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For Homeowners > Wildfire Protection and Forest Management

Summit Straddles the Wildland & Urban

Sculpture made from dead and down lodgepole pines in the open space forest near Breckenrdige

Temporary forest sculpture made from dead and down lodgepole pines in the open space forest near Breckenridge.

For wildfire protection Summit County partners with the Extension Service of Colorado State University and works on several fronts to inform and add homeowners in making their homes, property and community as safe as possible in a place surrounded by forests.  When man-made structures are located close to public forest lands the area is known as a Wildland/Urban Interface that causes a paradox when it comes to management in the face of wildfires.  The national forest policy is to let fires burn because it is good for clearing out the natural attrition of forest products and fire encourages regrowth of several species of trees including some whose cones appreciate a fire to open and sprout. "Let it burn" is not what homeowners want to hear when wild and unpredictable fires are raging, especial if in the national forests that surround and make up so much of Summit County.  The state of Colorado forest service has mapped the Wildland / Urban Interface -  where homes and forests live side by side - so that in the case of fire, they can work hardest to keep the fire in the forest and away from homes. 

To make this job easier in the event of fire, the county and CSU Extention have assembled a Community Wildfire Protection Plan. The plan explains how to create a defensible space, and offers financial help to communities and neighborhoods that want to reduce their 'hazardous fuels' - excessive dead and down trees and brush. The county offers a free chipping program and disposal of branches, logs and small trees.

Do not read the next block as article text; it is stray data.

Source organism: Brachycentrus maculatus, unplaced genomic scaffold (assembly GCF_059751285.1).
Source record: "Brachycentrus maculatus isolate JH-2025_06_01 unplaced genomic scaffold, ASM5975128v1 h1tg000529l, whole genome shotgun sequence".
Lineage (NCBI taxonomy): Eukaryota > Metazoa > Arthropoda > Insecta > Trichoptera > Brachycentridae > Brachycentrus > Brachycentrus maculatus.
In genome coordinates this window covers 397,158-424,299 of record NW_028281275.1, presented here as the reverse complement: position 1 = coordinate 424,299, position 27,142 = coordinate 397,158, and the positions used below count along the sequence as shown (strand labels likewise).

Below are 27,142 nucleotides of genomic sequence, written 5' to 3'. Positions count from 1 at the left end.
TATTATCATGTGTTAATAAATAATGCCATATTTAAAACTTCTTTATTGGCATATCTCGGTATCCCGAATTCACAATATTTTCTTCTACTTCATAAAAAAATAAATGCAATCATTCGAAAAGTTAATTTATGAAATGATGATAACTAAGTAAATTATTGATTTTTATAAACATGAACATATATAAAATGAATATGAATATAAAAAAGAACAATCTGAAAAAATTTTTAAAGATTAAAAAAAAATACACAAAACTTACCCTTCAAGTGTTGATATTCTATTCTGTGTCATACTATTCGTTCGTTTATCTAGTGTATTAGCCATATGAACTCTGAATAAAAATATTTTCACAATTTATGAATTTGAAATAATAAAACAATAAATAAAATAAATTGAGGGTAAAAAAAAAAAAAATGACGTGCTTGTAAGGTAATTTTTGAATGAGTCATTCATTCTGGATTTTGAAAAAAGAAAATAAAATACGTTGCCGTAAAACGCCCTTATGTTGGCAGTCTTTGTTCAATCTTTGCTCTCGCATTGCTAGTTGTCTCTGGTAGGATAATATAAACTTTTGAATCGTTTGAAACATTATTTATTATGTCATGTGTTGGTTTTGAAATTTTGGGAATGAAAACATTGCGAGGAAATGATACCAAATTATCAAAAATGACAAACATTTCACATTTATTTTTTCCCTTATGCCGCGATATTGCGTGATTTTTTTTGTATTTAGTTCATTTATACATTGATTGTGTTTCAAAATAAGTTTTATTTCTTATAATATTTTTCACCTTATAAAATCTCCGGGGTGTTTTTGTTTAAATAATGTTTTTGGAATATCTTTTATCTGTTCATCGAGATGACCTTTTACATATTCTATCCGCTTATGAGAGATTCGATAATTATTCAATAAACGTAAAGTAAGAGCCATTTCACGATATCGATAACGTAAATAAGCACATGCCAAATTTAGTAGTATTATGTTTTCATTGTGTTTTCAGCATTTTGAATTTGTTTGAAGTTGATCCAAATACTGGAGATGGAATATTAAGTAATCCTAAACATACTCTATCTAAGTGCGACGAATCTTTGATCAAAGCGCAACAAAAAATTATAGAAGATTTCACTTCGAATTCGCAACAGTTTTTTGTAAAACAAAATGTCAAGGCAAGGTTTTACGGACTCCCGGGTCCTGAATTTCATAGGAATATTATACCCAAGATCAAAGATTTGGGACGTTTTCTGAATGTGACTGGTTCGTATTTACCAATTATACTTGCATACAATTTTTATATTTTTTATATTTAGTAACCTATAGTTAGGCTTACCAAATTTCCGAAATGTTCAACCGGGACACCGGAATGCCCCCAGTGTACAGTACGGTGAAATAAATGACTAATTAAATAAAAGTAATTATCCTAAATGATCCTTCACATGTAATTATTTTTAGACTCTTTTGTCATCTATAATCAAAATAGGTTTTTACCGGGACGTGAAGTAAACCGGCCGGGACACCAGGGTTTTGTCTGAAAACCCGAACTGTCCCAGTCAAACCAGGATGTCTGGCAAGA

Here's a list of resources the county provides to help homeowners learn how to protect their property from wildfires.

Resources to Prevent Property Loss from Wildfire:

view of forest across lake dillon

Only 12 percent of the federal forest service's wildfire funding is spent on prevention.  Most of the funds available to help homeowners prevent damage comes from counties and the state.

A simple, but sometimes inconvenient policy of prevention is setting fire bans, or outside fire restrictions in areas that are at high risk for fire. The office of emergency management's website will give info on current bans and when they are removed.

Friends of Dillon Ranger District and the Forest Health Task Force

The Forest Health Task Force and FDRD solicits volunteers to do a variety of citizen science and education initiatives every summer. Diverse backgrounds and all ability levels are welcome — from those who don't know an elm from an aspen to trained scientists — the key attributes needed in volunteers are commitment, and a love for the outdoors.

There are chances to work in photo documentation of the forest, tree dating, counting and measuring tree, community education and outreach, even tree planting. Invasive or noxious weed “busting” is another big task, and never-ending project. Volunteers help monitor areas for invasive species, and make way for new trees and our beautiful wildflowers by spotting and eliminating the harmful species.

If you'd like to get involved to help preserve both the health of trees and maintaining the recreational experience in the forests of Summit County, reach out today to the Summit Forest Health Task Force. Volunteers are encouraged to sign up on the web. Visit Friends of the Dillon Ranger District or call 970-262-449.

The Forest Health Task Force is a collaborative body that promotes forest health through education, outreach, community involvement and exploring forest management issues including tree-insect epidemics, the future forest, forest ecology, economics, recreation, and right sizing the timber industry and is guided by a mission statement most anyone can get behind:

“A sustainable high country forest ecosystem providing ecological diversity, clean water, valuable habitat, abundant recreation opportunities, and quality of life while supporting a healthy economy and vibrant communities without depletion of natural character and beauty. “